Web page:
After Los Angeles was hit by “super bug” outbreaks last year involving hard-to-clean medical scopes, state health inspectors descended on two of the city’s largest hospitals and found numerous safety violations that appeared to put more patients at risk, according to an article in the Los Angeles Times.
At UCLA Ronald Reagan Medical Center, the state declared “immediate jeopardy”––meaning that lives were at imminent risk––on March 4, 2015, after finding that the staff was using contaminated water and a tainted liquid-cleaner dispenser to prepare colonoscopes and other devices for the next patients. Hospitals can be fined up to $100,000 for “immediate jeopardy” violations.
The ruling was used again three weeks later at Cedars-Sinai Medical Center, where inspectors found a “widespread pattern of potential ineffective sterilization and storage of surgical instruments” as well as problems with the disinfection of scopes.
Both hospitals quickly fixed the inspectors’ concerns.
At the time of the “super bug” outbreaks, which began in late 2014 and extended into early 2015, leaders at the two Los Angeles hospitals said they had stepped up the cleaning of duodenoscopes––the devices linked to the infections. At least six people died at two Los Angeles area hospitals, including UCLA, from those infections.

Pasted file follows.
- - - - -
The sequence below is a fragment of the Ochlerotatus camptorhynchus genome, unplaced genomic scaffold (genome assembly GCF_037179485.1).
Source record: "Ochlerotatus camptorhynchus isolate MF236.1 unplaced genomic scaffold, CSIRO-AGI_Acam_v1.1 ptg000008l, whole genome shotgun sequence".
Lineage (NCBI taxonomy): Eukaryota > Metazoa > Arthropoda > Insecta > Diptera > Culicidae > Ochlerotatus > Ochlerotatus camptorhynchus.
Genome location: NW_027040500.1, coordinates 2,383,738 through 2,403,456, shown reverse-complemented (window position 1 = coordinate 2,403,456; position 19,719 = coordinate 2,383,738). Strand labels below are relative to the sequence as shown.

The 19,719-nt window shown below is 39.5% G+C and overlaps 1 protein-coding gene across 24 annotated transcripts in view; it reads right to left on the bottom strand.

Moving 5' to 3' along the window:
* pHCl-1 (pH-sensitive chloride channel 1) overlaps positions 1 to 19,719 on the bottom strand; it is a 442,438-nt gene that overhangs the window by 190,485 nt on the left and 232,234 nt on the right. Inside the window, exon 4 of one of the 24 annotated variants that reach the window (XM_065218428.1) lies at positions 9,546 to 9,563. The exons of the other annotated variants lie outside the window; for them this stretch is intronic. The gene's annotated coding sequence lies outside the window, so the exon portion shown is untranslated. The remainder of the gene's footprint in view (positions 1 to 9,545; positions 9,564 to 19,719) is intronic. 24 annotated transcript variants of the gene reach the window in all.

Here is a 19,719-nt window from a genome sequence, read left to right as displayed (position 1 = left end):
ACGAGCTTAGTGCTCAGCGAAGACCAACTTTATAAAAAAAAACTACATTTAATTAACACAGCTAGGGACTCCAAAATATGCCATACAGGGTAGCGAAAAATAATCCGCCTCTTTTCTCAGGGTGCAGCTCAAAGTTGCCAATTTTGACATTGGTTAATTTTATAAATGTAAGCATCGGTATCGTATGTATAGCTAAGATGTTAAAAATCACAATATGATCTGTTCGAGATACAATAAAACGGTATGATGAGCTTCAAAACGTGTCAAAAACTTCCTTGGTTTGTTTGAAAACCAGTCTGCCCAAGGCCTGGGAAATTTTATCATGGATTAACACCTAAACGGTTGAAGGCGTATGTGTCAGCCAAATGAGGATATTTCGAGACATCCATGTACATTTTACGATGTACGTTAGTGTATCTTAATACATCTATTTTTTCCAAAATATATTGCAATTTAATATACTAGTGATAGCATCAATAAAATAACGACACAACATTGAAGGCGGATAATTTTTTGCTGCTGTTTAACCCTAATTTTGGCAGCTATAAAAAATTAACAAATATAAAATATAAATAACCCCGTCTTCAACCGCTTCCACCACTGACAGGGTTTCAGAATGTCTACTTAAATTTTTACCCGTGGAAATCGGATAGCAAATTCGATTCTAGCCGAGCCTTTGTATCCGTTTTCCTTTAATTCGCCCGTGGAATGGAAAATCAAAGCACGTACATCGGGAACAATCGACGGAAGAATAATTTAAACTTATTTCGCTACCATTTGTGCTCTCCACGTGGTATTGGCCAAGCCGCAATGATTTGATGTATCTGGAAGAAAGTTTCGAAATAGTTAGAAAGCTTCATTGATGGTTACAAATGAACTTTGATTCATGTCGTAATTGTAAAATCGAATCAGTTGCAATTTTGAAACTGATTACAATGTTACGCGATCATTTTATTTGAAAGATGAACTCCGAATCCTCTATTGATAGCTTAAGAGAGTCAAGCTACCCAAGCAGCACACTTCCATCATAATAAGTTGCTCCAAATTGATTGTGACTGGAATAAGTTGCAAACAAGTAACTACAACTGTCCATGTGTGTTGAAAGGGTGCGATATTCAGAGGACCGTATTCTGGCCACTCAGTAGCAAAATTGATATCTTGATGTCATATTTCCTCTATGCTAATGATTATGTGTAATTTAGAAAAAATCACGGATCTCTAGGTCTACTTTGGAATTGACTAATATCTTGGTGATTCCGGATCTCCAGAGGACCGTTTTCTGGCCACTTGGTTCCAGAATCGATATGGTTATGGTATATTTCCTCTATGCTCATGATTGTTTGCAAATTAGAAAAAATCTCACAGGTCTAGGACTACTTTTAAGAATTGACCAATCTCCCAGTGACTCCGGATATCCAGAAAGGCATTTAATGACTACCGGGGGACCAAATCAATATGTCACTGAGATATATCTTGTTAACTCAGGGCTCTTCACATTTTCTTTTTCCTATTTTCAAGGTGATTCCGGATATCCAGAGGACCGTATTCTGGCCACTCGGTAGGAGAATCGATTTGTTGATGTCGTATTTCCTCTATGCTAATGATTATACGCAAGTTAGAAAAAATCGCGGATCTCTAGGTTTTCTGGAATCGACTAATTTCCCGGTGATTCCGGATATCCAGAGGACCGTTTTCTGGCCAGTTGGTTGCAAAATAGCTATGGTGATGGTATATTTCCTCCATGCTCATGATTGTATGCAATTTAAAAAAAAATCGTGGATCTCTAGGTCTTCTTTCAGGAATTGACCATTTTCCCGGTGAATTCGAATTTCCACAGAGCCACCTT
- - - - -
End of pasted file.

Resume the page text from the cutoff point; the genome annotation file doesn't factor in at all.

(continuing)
But the inspectors from the state Department of Public Health reviewed more than the cleaning of duodenoscopes. They looked at the hospitals’ practices in disinfecting all types of gastrointestinal scopes, as well as surgical equipment.
Some problems appeared to be longstanding. For example, at Cedars, inspectors found that employees were not following safety standards as they packed trays of surgical instruments for sterilization in a machine. They found instruments ready to be delivered to the operating room tightly packed in a tray, with employees not opening devices such as forceps and clamps at their hinges so that sterilizing fluid could get to all surfaces.
At UCLA, the inspectors said that the hospital had no one supervising the nurses and technicians who cleaned equipment in the rooms where gastroenterologists treated patients with scopes. The hospital also did not ensure that those employees were competent in disinfection practices, the report said. For example, the inspectors found nurses using a cleaning product without being aware that the liquid had to remain on a surface for three minutes to work.
Both hospitals linked their outbreaks to duodenoscopes sold by Olympus Corp. The company recalled one of its duodeonscope models in January 2016. An outside expert had told the company in 2012 that the design of the device could allow bacteria to remain trapped after cleaning.
Source: Los Angeles Times; May 15, 2016.